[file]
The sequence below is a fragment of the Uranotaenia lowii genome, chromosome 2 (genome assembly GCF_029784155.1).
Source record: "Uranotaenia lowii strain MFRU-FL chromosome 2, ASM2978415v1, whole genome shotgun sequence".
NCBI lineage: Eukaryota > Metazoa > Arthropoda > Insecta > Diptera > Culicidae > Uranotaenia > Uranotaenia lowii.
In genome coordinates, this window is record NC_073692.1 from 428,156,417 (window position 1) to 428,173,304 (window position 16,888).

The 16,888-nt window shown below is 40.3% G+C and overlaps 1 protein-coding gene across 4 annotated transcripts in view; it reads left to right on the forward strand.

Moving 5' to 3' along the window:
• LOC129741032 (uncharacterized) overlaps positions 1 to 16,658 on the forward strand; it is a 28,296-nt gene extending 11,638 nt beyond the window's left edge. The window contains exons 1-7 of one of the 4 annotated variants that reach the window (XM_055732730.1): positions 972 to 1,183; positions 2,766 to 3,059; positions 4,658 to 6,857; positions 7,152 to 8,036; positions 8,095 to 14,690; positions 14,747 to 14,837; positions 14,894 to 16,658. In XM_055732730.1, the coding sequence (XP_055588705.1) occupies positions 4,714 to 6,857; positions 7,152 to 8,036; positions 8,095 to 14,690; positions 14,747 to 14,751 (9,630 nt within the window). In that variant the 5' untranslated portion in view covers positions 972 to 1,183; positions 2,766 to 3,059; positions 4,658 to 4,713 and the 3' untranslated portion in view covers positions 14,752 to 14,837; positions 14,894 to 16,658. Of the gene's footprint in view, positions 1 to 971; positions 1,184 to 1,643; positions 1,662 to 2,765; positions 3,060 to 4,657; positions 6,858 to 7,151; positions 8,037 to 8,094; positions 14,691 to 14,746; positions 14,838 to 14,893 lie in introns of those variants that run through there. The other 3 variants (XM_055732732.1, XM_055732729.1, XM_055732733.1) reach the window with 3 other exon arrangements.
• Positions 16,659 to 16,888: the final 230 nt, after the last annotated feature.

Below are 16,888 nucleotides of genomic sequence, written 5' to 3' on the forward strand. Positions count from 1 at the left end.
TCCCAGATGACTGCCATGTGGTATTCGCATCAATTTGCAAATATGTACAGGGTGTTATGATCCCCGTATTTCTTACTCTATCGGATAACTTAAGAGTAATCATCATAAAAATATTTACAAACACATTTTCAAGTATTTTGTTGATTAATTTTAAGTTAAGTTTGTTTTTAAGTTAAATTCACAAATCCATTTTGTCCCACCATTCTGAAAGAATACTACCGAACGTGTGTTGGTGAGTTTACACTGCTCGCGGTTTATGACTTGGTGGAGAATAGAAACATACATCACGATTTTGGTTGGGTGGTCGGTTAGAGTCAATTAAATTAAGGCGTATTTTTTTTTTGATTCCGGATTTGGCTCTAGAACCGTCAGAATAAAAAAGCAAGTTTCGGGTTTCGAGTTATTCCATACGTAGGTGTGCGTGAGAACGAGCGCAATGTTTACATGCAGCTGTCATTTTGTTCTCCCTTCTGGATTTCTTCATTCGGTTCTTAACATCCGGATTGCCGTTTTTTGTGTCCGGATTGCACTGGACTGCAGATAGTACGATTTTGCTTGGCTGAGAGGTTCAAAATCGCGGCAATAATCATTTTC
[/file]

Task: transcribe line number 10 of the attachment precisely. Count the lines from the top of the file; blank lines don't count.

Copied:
TCCCAGATGACTGCCATGTGGTATTCGCATCAATTTGCAAATATGTACAGGGTGTTATGATCCCCGTATTTCTTACTCTATCGGATAACTTAAGAGTAATCATCATAAAAATATTTACAAACACATTTTCAAGTATTTTGTTGATTAATTTTAAGTTAAGTTTGTTTTTAAGTTAAATTCACAAATCCATTTTGTCCCACCATTCTGAAAGAATACTACCGAACGTGTGTTGGTGAGTTTACACTGCTCGCGGTTTATGACTTGGTGGAGAATAGAAACATACATCACGATTTTGGTTGGGTGGTCGGTTAGAGTCAATTAAATTAAGGCGTATTTTTTTTTTGATTCCGGATTTGGCTCTAGAACCGTCAGAATAAAAAAGCAAGTTTCGGGTTTCGAGTTATTCCATACGTAGGTGTGCGTGAGAACGAGCGCAATGTTTACATGCAGCTGTCATTTTGTTCTCCCTTCTGGATTTCTTCATTCGGTTCTTAACATCCGGATTGCCGTTTTTTGTGTCCGGATTGCACTGGACTGCAGATAGTACGATTTTGCTTGGCTGAGAGGTTCAAAATCGCGGCAATAATCATTTTC